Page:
A Free Education

. December 5, 2011

Reading as a form of self-education becomes more important the older a person gets. After college, reading becomes the primary form of self-education.

One of the best ways for a job applicant to elevate himself to the #1 position is to maintain a blog with book reviews and articles on topics related to the field the person wants to work in.

Getting good grades in college shows that the applicant has read in his field, but maintaining the blog shows that it is likely that he will continue to read widely and educate himself. It's an education with no tuition for the employee and no cost to the employer: a win for both.

Since one of the keys to self-funding is to earn more and spend less, preferably in a career where you can find fulfillment through service, it makes sense to make the most of your opportunities when applying for jobs.

Great Reads: A Flood of Trading Links

. November 15, 2011

Don't say I didn't warn you.

Trading and Investing

The Ivy Portfolio vs. Ivy League endowments last year. (Mebane Faber)
Trend-following indicators reduce downside volatility. (MarketSci)
When momentum is poor, sell out. (Research Puzzle
Ideas about volatility-adjusted relative strength. (CXO Advisory)
Individual stocks mean-revert from month to month; industries trend. (SSRN)
Anomalies like momentum and value to go in and out of style. (CXO Advisory)
Selling puts or calls according to trend. (CXO Advisory)
Managed futures can save your tail. (Steven Koomar)
Investors allocate to the wrong asset class at the wrong time. (Mebane Faber)

A Softer World: 703
Software and brokers for options trading. (Condor Options)
Yes, bonds can be volatile instruments. Surprised? (ETF Replay)
Investing lessons from a pianist. (Marc Faber)
How to explain short selling to your mother. (BC Lund)
Are you a deranged trader? (Surly Trader)

In complex transactions involving a lot of people, be cynical. (Aleph)
"Never, ever take counterparty risk." (Reformed Broker)

It may be cheaper to buy ETF's than mutual funds. (Mebane Faber)
"Funds of funds face a huge hurdle because of the high fees." (Mebane Faber)
Can active managers add value when everything is correlated? (ETF Replay)
Commodity indices behave like mostly energy. (MarketSci)
Asset classes are becoming more correlated. (MarketSci)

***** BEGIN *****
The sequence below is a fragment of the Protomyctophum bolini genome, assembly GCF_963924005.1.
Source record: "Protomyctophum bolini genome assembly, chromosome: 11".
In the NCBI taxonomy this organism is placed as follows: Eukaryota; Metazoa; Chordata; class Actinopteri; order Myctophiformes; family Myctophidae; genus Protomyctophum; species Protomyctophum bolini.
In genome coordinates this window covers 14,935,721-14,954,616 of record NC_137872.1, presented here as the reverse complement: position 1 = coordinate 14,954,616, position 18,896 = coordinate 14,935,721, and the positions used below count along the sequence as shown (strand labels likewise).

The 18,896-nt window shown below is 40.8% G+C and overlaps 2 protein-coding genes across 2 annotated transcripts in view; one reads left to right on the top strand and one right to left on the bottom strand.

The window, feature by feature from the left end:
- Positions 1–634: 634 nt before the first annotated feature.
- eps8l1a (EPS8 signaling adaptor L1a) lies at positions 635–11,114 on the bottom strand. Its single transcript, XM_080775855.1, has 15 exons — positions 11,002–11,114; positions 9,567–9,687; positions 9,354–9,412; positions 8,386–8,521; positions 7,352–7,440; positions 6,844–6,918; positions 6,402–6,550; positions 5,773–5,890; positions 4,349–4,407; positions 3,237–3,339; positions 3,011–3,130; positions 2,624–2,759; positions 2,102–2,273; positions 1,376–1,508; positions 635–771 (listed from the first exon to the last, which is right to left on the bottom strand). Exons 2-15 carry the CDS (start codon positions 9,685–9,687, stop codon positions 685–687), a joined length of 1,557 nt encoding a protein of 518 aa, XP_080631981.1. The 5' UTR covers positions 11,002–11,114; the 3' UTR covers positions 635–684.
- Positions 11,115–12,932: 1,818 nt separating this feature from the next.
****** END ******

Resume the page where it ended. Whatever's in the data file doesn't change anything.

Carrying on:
Some of hedge funds' returns come from liquidity risk. (CXO Advisory)
Be careful about shorting that VXX. (MarketSci)
The state of short-term mean reversion. (MarketSci)
What happens to P/E ratios when rates and inflation change? (Mebane Faber)

Average market performance on the last day of the quarter. (MarketSci)
Average market performance on the first day of the quarter. (MarketSci)
The stock market tends to be strong in the fourth quarter. (MarketSci)
Dividend payers: less volatility and a significantly higher return. (SurlyTrader) 

Affordable Living

If you were a millionaire, would you act like one? (Reformed Broker)

An emergency fund can indirectly provide a good return on the money. (Aleph)
How to extend the life of laptop batteries. (Education Tech News)
Affordable ways to create gifts for men. (She So Crafty)


Blogging is like working out. (The Basis Point)
How to find a job in finance. (Aleph)

Man Links

The importance of trusting men in your circle. (The Art of Manliness)
Are you a spectator or a doer? (The Art of Manliness)
Leaders lead people through fear. (Donald Miller)

Stop living for the approval of women. People-pleaser. (Art of Manliness)
Don't live for your mother's approval, either. (Art of Manliness)
Men, stick to your guns. (Art of Manliness)

How to improve your posture. (Art of Manliness)
The power of morning and evening routines. (Art of Manliness)
How to be the perfect party guest. (Art of Manliness)
Ten cheap date ideas she'll actually love. (Art of Manliness)

Marriage and Family

The personality types that make the best matches. (Personality Page)

Society and Worldview